Are we sitting comfortably? Domestic imaginaries, laptop practices, and energy use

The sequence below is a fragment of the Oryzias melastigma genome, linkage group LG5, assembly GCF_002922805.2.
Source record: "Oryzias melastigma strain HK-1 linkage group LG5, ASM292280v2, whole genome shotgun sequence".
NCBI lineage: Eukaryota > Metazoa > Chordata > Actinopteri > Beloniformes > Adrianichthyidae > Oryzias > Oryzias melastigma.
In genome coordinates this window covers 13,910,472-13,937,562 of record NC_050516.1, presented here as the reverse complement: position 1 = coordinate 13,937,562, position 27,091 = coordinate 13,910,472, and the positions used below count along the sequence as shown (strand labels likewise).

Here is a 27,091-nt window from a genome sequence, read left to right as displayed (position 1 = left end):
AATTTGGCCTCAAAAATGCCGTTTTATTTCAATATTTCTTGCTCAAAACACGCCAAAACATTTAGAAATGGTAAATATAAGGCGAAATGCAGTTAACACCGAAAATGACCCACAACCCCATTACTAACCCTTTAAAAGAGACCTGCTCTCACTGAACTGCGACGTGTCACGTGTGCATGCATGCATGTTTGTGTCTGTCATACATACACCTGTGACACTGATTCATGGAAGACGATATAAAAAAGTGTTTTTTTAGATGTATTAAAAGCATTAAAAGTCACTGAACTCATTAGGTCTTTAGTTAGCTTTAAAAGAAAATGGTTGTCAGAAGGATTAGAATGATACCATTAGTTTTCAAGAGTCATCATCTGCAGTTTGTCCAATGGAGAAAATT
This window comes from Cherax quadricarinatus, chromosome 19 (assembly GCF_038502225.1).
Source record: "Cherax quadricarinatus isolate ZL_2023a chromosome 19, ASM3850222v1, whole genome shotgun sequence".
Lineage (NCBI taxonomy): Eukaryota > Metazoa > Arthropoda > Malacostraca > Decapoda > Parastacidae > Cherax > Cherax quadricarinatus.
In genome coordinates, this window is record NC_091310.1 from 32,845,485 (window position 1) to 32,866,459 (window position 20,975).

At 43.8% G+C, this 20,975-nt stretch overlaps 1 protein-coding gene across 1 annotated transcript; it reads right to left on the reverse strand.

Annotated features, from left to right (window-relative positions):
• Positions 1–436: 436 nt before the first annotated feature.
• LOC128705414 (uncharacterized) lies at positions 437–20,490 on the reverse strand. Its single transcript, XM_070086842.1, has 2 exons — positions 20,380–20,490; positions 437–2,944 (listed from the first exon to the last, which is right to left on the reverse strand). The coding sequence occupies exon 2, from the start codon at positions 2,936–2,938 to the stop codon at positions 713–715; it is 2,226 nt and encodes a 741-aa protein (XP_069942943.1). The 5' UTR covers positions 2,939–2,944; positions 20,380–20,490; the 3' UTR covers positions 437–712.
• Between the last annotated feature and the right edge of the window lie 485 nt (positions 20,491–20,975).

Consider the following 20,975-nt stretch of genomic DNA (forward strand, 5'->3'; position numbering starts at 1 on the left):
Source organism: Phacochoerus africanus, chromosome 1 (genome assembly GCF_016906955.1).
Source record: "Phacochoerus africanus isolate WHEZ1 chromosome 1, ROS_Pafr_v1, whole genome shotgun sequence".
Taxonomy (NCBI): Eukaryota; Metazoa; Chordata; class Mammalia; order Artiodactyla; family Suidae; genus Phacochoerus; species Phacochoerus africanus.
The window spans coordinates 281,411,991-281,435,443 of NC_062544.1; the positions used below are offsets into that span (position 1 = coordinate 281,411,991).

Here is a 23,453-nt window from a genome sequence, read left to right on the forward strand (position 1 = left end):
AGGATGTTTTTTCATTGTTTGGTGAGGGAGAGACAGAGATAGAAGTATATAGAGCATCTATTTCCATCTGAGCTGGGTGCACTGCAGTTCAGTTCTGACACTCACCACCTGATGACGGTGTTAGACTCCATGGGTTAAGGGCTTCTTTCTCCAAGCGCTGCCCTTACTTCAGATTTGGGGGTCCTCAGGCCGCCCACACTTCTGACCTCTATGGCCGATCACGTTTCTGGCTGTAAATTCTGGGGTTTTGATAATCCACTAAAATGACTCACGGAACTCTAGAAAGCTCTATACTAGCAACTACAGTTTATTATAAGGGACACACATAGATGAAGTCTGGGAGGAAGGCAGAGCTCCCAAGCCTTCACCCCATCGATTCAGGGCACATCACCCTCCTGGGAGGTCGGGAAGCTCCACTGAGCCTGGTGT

The considerable literature on domestic energy consumption practices has tended to focus on either the (re)production and contestation of normative imaginaries, or the links between escalating standards and energy use. Far less has been written which links these related areas together. Accordingly, this paper is positioned at the intersection of debates on domestic consumption, energy use, and home cultures. Through a qualitative study of laptop use in the home, we illustrate how energy-intensive practices, such as ‘always-on-ness’, and changing computer ecologies and infrastructures, are intimately bound up with the reproduction of particular domestic imaginaries of family and home. A key insight in this paper is that a purely physiological conception of comfort would fail to explain fully why practices such as always-on-ness emerge, and thus we theorise comfort as an accomplishment comprised of inseparable temporal, bodily, spatial, and material elements. Ultimately, we argue here that comfort needs to be understood as a multivalent imaginary that is itself bound up in broader idealised notions of family and home in order to comprehend shifting practices, computing ecologies, and rising energy consumption. Keywords: social practice, home, ICT, energy, consumption
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